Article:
After a slow start with the bat, an excellent morale sapping hundred in Sydney allied with an excellent 80 at the MCG means that this has been yet another successful series for the excellently hirsute man. Allied with an impressively inconspicuous performance behind the stumps where his only error we can remember was a missed stumping off Swan, Prior can be rightly proud of this performance.

Rating: 8/10

Stuart Broad (2 wickets @ 80.50)

Despite boasting unimpressive stats from the two games he played before suffering injury, Broad kept it tight and ensured that the pressure was never relinquished. Could probably justifiably claim a couple of Finn’s wickets as his own for this reason…

Rating: 6/10

Steven Finn (14 wickets @ 33.14)

Dropped despite being England’s leading wicket taker after three tests, he can still be very pleased with his efforts. Remarkably still only 21 he has a massive future and we would bet that he will be around and at his peak by the time the Australian’s come to England in 2013. Despite being the least consistent of England’s bowlers, he has the happy knack of taking wickets at important times as he appears to have something of a golden arm.

Rating: 7/10

Tim Bresnan (11 wickets @ 19.54)

Much derided on this website and entirely, it seems, unfairly so; Bresnan deserves huge amounts of praise for his performances in the final two tests. The quickest of England’s bowlers in the games he played, he kept it tight, swung the ball and generally bowled brilliantly. With Broads return will still probably be first or second reserve, yet when you consider his batting too, he is some replacement to have.

Rating: 8.5/10

Chris Tremlett (17 wickets @ 23.55)

Along with Anderson, eventually the most potent and important member of England’s attack – remarkable considering he started the tour as a back up bowler. A genuine man mountain who pleasingly appears to have discovered some menace to go with all his natural fast bowling attributes, Warne’s comments pre-selection for the tour that Tremlett could be the best fast bowler in the world don’t seem so ridiculous now. Exceptional performances in all the games he played in. England’s fast bowling stocks look strong indeed with him in the reckoning.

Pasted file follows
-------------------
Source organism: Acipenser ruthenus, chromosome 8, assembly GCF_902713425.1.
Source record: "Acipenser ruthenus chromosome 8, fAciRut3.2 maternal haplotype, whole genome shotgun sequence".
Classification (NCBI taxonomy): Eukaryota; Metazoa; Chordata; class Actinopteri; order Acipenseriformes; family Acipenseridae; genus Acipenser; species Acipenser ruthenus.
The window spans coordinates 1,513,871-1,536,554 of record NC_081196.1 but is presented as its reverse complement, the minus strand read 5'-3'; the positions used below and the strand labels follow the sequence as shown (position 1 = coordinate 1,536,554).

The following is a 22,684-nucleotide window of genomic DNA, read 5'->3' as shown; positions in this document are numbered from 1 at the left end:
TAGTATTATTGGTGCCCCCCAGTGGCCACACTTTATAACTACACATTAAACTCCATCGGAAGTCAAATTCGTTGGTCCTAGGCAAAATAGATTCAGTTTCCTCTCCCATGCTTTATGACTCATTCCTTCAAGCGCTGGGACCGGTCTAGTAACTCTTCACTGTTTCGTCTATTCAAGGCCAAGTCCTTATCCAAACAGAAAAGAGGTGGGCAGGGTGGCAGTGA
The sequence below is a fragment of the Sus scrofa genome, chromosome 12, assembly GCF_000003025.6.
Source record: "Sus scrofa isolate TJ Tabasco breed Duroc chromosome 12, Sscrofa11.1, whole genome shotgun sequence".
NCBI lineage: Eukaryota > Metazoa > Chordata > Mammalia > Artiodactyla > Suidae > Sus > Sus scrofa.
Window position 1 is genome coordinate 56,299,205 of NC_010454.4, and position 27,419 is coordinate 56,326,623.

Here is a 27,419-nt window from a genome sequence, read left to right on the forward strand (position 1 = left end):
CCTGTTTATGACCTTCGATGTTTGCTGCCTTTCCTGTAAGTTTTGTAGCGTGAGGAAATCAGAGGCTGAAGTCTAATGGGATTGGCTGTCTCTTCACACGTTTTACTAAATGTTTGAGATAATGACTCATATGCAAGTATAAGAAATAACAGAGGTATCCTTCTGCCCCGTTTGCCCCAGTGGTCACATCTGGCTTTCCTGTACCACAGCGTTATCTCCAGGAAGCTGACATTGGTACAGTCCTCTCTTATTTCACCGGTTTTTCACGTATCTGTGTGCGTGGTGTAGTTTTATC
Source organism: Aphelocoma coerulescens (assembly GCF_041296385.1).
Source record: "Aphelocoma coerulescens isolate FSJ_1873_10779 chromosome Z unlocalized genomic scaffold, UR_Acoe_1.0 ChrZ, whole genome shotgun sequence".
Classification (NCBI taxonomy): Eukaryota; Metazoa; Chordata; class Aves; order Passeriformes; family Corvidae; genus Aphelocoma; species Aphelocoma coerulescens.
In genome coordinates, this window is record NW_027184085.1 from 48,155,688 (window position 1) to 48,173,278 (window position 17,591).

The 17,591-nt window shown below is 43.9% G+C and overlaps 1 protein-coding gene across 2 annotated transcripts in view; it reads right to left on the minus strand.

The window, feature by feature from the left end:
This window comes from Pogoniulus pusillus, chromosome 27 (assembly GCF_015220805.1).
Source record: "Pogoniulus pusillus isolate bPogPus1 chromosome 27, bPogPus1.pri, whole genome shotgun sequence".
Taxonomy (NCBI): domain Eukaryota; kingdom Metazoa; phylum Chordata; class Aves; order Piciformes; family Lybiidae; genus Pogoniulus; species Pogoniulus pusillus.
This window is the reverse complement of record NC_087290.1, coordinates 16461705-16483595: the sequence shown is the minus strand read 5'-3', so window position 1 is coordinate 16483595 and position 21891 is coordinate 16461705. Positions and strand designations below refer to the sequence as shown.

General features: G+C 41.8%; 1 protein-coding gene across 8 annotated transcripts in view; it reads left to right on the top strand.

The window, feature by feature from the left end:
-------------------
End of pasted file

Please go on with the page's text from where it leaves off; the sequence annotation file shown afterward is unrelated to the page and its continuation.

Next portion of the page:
Rating: 9/10

Graeme Swann (15 wickets @ 39.80)

A solid performance if not quite the series defining one many had him down for before the tour. Bowled brilliantly in Adelaide to wrap up the game for England before the rain came but for the rest of the tour and with the lack of spin on offer was mainly a defensive option for Strauss. Still took important wickets occasionally and remains one of the lynchpins of this England side. Gains a bonus half point for the excellence of his video diaries – a born entertainer.

Rating: 7.5/10

James Anderson (24 wickets @ 26.04)

They said he wouldn’t be able to swing the new ball. They said he couldn’t take wickets if it wasn’t moving and above all they said he would struggle with the Kookaburra ball. All of which, we are very pleased to say, was proved to be rubbish of the highest degree. The attack leader, Anderson proved himself once and for all and can now genuinely go on to become an England great. Deserved the man of the series award almost as much as Cook, this was a career defining performance for the Lancashire man.